Fights happen. According to Dr. Diana Kirschner, “All couples belong to what I call the Fight Club because they all fight. Couples that don’t fight are the ones that therapists worry most about.” Though you may not consider yourself and your best friend to be a “couple,” you basically are. You spend a ton of time together, go through relationship ups and downs, and are on this journey called Life together. You love each other like no tomorrow, but can also fight like cats and dogs. Yet since we don’t typically learn conflict resolution skills in school, you may be at a loss when in the middle of an argument with your BFF.
Dr. Tammy Nelson — a Certified Imago Relationship Therapist, and the author of The New Monogamy — tells HelloGiggles, “One of the best ways to negotiate any conflict with a friend is to use the proven techniques of couple’s therapy. The three steps of Imago Relationship Therapy work well with couples, with business, with your kids, and with your BFF.” This involves mirroring what they say to let them know you’re listening, validating their experience, and empathizing.
For additional help when you navigate these rough waters, here are some questions to ask your best friend when you’re in a fight.
1Do you need some time to cool off?
If they go off on their own, don’t assume that they’re ignoring you or avoiding the conflict at hand. Instead, ask them if they need space before you reconvene.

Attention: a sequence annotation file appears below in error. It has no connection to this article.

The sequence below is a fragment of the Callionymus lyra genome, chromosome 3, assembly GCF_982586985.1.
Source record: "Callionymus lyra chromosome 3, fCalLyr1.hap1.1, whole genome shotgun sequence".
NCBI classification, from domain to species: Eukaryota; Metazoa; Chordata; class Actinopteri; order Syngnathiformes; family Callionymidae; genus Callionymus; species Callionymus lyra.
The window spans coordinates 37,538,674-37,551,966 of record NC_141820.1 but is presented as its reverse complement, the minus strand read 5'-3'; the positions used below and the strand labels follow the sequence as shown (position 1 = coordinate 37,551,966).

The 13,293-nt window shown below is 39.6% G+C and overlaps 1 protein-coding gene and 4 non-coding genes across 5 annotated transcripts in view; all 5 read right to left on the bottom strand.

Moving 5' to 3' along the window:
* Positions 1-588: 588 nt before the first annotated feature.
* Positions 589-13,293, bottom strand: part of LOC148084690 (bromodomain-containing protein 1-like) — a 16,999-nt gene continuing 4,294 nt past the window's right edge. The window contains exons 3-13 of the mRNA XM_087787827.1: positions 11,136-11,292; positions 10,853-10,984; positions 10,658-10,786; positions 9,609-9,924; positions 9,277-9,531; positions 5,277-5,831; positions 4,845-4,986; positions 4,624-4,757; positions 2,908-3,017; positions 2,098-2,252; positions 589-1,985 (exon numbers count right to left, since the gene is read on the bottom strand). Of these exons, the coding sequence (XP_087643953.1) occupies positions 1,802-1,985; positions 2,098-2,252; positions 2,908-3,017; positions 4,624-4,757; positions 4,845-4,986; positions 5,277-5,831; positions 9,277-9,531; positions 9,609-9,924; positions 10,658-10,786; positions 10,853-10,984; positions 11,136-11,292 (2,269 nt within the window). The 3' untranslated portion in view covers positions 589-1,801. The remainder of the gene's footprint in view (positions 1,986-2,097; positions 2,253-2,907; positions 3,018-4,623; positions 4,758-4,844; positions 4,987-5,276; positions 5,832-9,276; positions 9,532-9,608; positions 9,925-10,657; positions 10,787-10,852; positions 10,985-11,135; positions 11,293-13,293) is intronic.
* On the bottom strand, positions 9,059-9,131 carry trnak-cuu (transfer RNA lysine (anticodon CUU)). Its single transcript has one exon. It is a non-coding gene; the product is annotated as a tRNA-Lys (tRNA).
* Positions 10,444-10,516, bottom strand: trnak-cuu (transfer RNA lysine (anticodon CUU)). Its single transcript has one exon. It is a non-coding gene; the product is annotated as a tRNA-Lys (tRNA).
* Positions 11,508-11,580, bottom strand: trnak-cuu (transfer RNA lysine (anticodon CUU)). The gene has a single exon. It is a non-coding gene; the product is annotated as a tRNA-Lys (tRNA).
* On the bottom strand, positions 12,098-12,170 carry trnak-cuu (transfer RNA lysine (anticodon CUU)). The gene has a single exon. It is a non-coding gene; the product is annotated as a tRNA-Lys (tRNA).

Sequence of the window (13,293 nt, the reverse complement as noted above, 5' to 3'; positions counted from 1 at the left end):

2How are you feeling right now?
Hear them out and remember that all feelings are valid. It’s important to see both sides of a situation.
3Are you ready to discuss how we can move forward?
Again, never assume. Just because you’re ready to hash things out with your BFF, that doesn’t mean that they are in the same place. Maybe they need another day or two to process things.
4How would you like to go about this?
In the heat of the moment, we often forget that different people have different communication styles. While you may be forthcoming and reactionary, your best friend might like to take some time to think before they speak. It’s important that you find a middle ground.
5Is there anything else going on that you want to talk about?
Tread carefully here. Don’t assume that your friend is dealing with baggage that led to your fight. But then again, maybe they are. Feel it out in the moment and ask this question at the right time (perhaps once you’re close to resolving your differences).
6What did I do to upset you?
7What can I do differently going forward?
Fights can get ugly. Oftentimes, when you’re feeling threatened, you’re not at your best. You might say or do things you wouldn’t normally, becoming the worst version of yourself. Acknowledge that. Work to be better next time.
8What do you need in order to reach forgiveness?
If we’re being honest, apologies aren’t always enough. Issues don’t always resolve themselves with a simple “sorry.” When it comes to forgiveness and understanding, hard work is required. So is knowing what the other person requires to find peace.
9Do you feel resolved?
Just because you feel as though the fight has passed, that doesn’t mean your best friend feels the same way. If you’re unsure, just ask! In fact, most fights could probably be prevented if people asked what’s on their mind in the first place.
10Do you want to split a pizza?
Once both of you feel resolved, you should give yourselves a pat on the back for a job well done. Fighting is rough, but now it’s time to let go as you work to continue building your friendship. The glue? A shared treat of some sort. You two deserve some BFF time, especially after getting through these questions to ask your best friend.